The Artist Life: Part 1

As an artist, I’m pretty fortunate to live the sort of life that one leads as a creative individual; a life full of interesting people and things. It’s hardly ever dull, that’s for sure. I can’t see myself living any other kind life to be honest with you. It’s not something you plan. It’s something that just happens. It’s not a lifestyle that’s for everyone. If security and day in and day out repetitiveness is important to you, this lifestyle is not for you. However, if you’re adventurous and have a keen sense of intellectual curiosity about the world around you, then this lifestyle is definitely for you. 

In the past three weeks I have spent time in:

  1. San Francisco. My good friend Monica Ambalal and I went to see a documentary on Cambodia’s lost rock and roll scene called “Don’t Think I’ve Forgotten.” The documentary tells the tale of how a once vibrant and diverse music scene that existed from the mid 60’s to the early 70s was pretty much wiped out by Pol Pot and the Khmer Rouge. People that were once stars in their own right were forced to abandon their careers and keep their past lives a secret out of fear of being punished or disappeared; many of them ended up as farm laborers and many others simply disappeared. The documentary was a grim reminder of Cambodia’s past — a past their music scene has not been able to fully recover from, even 40 years later. The director Joe Pirozzi and a participant from the film were present and spoke after the film’s screening. I highly recommend this documentary. Afterwards, we had dinner at Mifune, a favorite haunt of mine from my days as a young art student in San Francisco in the late 80s.
  2. Walnut Grove. Living in California’s agriculturally dominated Central Valley doesn’t always make it easy for an artist (yeah, me), to find inspiration or anything cultural that could be stimulating in any way. It’s slim pickings out here, that’s for sure. It does, however, have areas such as the Sacramento-San Joaquin River Delta where one can take a scenic drive and forget the Central Valley for a brief moment. That’s exactly what my wife and I did a couple of weeks ago. We decided to take a drive through the Delta as we drove to a friend’s for dinner. As you drive through the Delta, you go through quaint little waterside towns such as Walnut Grove, Locke, Isleton, and Rio Vista. Many of these towns have existed since the Gold Rush of the 1800s. As you can see from the pictures above, we decided to stop for ice cream at Mel’s Mocha and Ice Cream, a small ice cream and sandwich shop in Walnut Grove. It’s a pretty small place but their ice cream, and the laid back character of the Delta are totally worth the drive.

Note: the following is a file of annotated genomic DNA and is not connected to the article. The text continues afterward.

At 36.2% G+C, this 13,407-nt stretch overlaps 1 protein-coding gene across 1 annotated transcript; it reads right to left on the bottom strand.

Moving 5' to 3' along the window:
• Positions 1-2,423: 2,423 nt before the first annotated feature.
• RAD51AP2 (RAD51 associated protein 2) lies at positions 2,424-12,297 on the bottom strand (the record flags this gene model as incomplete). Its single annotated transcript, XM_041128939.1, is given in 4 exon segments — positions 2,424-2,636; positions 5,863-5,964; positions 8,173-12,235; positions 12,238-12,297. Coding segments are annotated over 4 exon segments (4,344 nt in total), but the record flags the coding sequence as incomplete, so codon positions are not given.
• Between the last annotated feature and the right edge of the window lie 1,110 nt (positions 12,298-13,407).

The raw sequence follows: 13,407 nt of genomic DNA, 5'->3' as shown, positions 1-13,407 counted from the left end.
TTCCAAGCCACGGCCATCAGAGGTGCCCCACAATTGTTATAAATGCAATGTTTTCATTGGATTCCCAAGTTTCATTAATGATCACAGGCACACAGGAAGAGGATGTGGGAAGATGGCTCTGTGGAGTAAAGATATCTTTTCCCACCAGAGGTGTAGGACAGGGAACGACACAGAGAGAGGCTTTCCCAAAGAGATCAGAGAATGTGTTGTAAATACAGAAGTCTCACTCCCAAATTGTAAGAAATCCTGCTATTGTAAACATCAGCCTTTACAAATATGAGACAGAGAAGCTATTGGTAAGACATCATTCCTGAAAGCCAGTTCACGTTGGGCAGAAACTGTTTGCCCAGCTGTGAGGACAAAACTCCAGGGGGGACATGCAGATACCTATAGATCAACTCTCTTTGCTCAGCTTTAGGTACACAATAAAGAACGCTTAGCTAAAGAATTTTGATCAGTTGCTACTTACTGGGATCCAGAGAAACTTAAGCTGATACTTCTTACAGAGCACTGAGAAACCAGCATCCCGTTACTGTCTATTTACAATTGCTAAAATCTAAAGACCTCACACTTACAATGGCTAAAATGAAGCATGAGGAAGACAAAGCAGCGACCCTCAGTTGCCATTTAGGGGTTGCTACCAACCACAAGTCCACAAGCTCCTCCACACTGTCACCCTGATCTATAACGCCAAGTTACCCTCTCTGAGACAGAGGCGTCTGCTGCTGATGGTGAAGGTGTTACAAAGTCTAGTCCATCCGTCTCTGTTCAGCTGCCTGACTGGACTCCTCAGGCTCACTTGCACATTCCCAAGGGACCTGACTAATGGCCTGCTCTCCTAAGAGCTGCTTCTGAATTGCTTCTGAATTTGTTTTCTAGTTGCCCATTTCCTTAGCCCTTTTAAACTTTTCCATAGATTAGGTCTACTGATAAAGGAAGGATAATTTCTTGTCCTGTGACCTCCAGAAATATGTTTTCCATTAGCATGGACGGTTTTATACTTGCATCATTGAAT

3. Columbia. Columbia is one of two places where I got to spend time over the weekend. Columbia, like many of the towns in the Delta, has existed in California since the days of the Gold Rush. Its history is obviously the main attraction for tourists, but there are other things to experience there. As we walked around the rest of the town, I found myself enchanted with the scenery and thinking that I could see myself living there. Most people who know me know that I’m a big city person at heart, but I must admit, these small foothill towns have a charm all their own. While we were there, we found a great little place called Columbia Kate’s where we had lunch. Their food was delicious and their outside eating area absolutely perfect. It was the perfect start to a wonderful day.
  4. Sonora. Our last and final stop on our day in the foothills was the town of Sonora. Sonora, unlike Columbia, has a decent little downtown area filled with shops, restaurants, and, surprisingly, a good number of coffeeshops. Again, it was the laid back, slow pace of the town that charmed me. It’s interesting, I find that as I get older, I find myself being more and more attracted to smaller areas like this. I guess living in a small town that’s adjacent to a bigger city would be ideal; these two towns are still very inviting despite the fact that they’re nowhere near a big city. Strolling up and down downtown Sonora was definitely nice. I guess the one thing that I would miss is the later hours that businesses keep in larger cities. Cafes closing at 5pm doesn’t really work for me. 

Over all, the past few weeks have been very enjoyable for me. I’ve seen new things; I’ve learned new things; I’ve made new friends, and, most importantly, I’ve had a good time. I’m fortunate because this is the way my life has always been; even for the few years when I did other things besides art to earn a living, my life was never boring. It was always interesting in one way or another. The life of an artist isn’t something that most people understand, especially nowadays. Being tied to a cubicle eight hours a day year after year isn’t my definition of living or freedom. When do you get to start enjoying life, at 65? Nah, I’ll pass. As an artist, I get my fair share of snide comments and rolling of eyes (don’t think that I don’t notice) when I tell people that I’m a working artist; it’s OK, I’ve learned to laugh it off. People are just bitter — especially about the decisions that they’ve made that have gotten them trapped in jobs that they clearly hate. We all make our decisions. I say, “Have a good time all the time.” 

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